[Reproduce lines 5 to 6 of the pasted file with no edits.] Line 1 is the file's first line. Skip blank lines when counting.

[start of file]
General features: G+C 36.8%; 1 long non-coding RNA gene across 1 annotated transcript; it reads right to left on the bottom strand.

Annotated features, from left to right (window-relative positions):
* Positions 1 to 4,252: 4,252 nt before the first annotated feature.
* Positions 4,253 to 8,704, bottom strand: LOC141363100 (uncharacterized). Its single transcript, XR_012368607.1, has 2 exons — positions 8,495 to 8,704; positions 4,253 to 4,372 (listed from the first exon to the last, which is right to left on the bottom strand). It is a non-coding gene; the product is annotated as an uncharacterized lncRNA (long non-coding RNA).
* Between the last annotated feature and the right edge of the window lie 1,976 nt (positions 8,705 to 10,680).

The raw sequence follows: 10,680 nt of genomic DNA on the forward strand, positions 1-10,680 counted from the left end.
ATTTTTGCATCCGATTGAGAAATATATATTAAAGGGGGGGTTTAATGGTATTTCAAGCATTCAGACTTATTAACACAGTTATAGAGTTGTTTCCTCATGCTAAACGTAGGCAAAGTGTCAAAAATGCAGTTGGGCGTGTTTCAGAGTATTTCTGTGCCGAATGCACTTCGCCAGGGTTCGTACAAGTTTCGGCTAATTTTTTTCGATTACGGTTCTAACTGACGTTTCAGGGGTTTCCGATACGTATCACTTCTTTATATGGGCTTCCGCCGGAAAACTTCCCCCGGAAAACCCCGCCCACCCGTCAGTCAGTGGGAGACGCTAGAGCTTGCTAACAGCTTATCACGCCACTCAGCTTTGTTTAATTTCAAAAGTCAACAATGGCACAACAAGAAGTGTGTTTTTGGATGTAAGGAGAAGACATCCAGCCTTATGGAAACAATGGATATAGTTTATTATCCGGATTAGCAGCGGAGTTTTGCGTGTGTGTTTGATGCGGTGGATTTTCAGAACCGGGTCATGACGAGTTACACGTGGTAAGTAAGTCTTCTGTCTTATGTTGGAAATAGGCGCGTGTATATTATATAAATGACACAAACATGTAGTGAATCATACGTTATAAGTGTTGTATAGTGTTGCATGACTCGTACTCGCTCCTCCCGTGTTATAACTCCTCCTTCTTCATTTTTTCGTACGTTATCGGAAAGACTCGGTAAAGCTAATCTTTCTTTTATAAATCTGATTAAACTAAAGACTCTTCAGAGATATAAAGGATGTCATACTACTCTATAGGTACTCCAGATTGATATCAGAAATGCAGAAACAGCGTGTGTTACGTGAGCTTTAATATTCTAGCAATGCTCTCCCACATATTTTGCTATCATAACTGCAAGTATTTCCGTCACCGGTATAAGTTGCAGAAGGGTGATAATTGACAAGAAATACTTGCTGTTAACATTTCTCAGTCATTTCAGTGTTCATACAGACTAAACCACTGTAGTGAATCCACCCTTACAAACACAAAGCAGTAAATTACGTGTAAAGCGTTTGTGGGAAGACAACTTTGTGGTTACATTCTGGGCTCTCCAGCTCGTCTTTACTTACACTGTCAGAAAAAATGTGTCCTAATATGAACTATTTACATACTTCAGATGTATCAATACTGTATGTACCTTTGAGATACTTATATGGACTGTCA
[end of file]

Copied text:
* Between the last annotated feature and the right edge of the window lie 1,976 nt (positions 8,705 to 10,680).

The raw sequence follows: 10,680 nt of genomic DNA on the forward strand, positions 1-10,680 counted from the left end.